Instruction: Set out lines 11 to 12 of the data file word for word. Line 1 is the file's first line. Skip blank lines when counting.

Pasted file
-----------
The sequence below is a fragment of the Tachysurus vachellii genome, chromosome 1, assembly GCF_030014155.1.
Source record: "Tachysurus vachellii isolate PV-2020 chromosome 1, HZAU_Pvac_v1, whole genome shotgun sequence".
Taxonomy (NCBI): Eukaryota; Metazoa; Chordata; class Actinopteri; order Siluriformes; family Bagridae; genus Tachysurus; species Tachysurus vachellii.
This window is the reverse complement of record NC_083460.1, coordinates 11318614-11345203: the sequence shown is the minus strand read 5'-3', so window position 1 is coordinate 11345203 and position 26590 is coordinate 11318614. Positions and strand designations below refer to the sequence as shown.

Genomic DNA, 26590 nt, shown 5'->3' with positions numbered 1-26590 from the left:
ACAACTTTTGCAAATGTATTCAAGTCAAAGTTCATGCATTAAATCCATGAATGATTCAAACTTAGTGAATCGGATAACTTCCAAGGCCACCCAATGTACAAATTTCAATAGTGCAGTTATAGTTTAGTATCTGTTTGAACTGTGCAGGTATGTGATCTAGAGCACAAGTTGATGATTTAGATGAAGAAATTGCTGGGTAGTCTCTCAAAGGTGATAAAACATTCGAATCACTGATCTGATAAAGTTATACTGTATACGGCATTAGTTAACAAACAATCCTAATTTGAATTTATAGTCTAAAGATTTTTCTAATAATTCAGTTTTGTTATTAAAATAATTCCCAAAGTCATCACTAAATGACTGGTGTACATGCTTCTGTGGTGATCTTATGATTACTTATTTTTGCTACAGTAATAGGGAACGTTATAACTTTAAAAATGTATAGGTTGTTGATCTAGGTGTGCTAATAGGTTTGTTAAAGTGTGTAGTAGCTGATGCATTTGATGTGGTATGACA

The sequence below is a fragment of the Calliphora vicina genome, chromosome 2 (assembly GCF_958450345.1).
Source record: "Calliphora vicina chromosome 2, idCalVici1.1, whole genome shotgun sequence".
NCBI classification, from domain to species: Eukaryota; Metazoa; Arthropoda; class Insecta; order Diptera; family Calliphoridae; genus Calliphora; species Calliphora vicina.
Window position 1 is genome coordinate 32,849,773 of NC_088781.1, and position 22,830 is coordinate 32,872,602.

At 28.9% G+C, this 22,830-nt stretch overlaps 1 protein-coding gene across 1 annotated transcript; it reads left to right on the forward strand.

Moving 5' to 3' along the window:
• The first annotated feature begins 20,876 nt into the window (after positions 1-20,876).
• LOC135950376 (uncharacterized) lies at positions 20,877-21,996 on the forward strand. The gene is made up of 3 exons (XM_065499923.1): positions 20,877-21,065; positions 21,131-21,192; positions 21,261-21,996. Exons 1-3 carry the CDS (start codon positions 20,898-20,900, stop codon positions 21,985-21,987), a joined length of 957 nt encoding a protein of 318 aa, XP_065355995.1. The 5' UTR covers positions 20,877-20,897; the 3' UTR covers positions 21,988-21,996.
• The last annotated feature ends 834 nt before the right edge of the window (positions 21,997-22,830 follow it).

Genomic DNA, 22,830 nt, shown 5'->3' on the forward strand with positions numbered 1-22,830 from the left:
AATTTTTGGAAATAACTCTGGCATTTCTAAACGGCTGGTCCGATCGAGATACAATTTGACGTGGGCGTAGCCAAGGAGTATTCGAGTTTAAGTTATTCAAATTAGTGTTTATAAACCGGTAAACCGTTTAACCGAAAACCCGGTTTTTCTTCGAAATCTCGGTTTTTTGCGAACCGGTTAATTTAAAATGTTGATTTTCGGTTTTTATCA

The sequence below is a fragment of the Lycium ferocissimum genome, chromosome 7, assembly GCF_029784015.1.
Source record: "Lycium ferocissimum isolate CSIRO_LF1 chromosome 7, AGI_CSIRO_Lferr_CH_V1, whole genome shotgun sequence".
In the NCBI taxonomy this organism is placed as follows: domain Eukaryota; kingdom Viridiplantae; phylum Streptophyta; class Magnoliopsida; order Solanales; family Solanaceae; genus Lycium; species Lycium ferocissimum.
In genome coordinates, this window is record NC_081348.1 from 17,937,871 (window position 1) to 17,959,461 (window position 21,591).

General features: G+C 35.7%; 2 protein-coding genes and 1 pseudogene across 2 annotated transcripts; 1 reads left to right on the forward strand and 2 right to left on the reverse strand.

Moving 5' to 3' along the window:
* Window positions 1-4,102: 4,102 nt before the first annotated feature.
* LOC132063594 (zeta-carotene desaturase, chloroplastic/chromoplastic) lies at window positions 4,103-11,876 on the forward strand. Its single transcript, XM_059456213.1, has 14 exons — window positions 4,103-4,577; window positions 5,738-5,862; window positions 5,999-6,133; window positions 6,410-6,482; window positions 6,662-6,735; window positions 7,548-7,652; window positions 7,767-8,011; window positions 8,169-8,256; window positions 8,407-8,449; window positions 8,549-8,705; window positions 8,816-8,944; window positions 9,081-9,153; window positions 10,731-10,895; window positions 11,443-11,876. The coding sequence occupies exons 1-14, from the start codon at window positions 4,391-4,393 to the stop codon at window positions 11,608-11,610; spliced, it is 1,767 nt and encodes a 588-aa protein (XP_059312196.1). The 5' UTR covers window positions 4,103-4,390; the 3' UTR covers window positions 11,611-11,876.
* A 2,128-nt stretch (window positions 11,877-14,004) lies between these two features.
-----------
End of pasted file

At 28.9% G+C, this 22,830-nt stretch overlaps 1 protein-coding gene across 1 annotated transcript; it reads left to right on the forward strand.

Moving 5' to 3' along the window: